Floppy ROM: distributing software on flexidiscs


On Modern Mechanix, Charlie's posted a wonderful article about the Floppy ROM, an exotic dead medium that encoded software onto flexidiscs that you played into your computer. The Floppy ROM distributed with Interface Age in 1977 held up to 80 pages' worth of code (this was from the days when programs were distributed as text printed in magazines, for hobbyists to retype into their computers) and plugged into a 187-character-per-second interface intended for cassette-players. Charlie even got some hi-rez photos of the disc, in which you can see the bits on their surface.


From an editorial point of view the listing alone comprises over 80 pages not including the text. When you consider the amount of programming and the space which it must occupy on a Floppy ROM™ you realize that the Kansas City Standard and 300 baud will never cut the mustard on a 6-inch disc.

Now the Floppy ROM™ must reenter the experimental domain for higher baud rates and complexities. The results were quite pleasing as 1200 baud proved to be no problem for the crew and equipment at Eva-Tone, nor for those who spent long hours in preparing the program prior to transcription. Hats off to the good people at the Chicago Computer Store, Inc., Park Ridge, IL, who provided the computer equipment and technical expertise in the form of Lou Van Eperin, president; Jim Rembis, senior technician; and Terry Marshall, graduate student Northwestern University.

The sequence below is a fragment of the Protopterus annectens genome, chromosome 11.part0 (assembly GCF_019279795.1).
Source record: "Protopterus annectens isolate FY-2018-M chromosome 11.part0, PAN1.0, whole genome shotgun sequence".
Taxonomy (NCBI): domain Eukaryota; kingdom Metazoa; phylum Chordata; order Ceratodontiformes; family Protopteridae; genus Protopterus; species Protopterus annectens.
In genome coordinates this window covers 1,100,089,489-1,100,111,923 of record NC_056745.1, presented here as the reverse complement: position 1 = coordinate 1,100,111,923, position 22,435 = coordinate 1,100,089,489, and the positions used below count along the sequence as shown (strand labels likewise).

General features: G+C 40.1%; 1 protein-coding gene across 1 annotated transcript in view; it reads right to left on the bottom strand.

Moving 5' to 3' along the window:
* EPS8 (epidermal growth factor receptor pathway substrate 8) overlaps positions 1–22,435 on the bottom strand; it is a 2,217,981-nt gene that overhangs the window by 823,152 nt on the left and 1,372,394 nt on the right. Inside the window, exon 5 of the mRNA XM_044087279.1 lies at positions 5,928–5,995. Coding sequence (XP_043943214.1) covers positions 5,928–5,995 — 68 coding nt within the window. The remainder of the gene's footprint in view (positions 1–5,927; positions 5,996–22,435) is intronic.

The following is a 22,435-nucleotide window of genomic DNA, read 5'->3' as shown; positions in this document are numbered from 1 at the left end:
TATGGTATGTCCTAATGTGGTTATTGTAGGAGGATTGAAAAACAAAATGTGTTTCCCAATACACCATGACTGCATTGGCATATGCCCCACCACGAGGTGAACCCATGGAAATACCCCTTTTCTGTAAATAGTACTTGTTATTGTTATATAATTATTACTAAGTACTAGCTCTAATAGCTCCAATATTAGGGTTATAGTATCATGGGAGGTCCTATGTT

As most of you are aware the first Floppy ROM™ took nine months to debug and produce. Under the direction of Bill Turner and Bill Blomgren they were able to overcome the hardware and software idiosyncrasies in less than a week for this program. It has become quite clear that for future Floppy ROMs we will have to standardize on hardware that allows the maximum flexibility for the user to feed the data from the Floppy ROM™ directly into a computer. The philosophy behind this concept is that the original recording is made directly from a computer output to the master cutting head on a first generation basis. Having to record it on a tape subsequently provides at best a second generation program which potentially could contain bugs.

THE FLOPPY ROM: Software Distributed on Records (Oct, 1977)

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  1. Loading programs from vinyl records feels like actual Steampunk to me.

    It really isn't that big of a difference from the primitive cassette loading of the day, but it still feels like a wonderful marriage of the industrial era with the electronic era.

  2. There is/was no reason you could not just plug the output from your amp (attached to your turntable) straight through to your "cassette port" as long as you were a little careful with your line levels.

  3. The more things change, the more things stay the same.

    http://earlytelevision.org/baird_recordings.html (okay, it's a TV signal, not computer code. But we're in the same territory. Only cc 1930. Only really possible due to the incredibly low scan-line count of the early (mechanical) TVs.)

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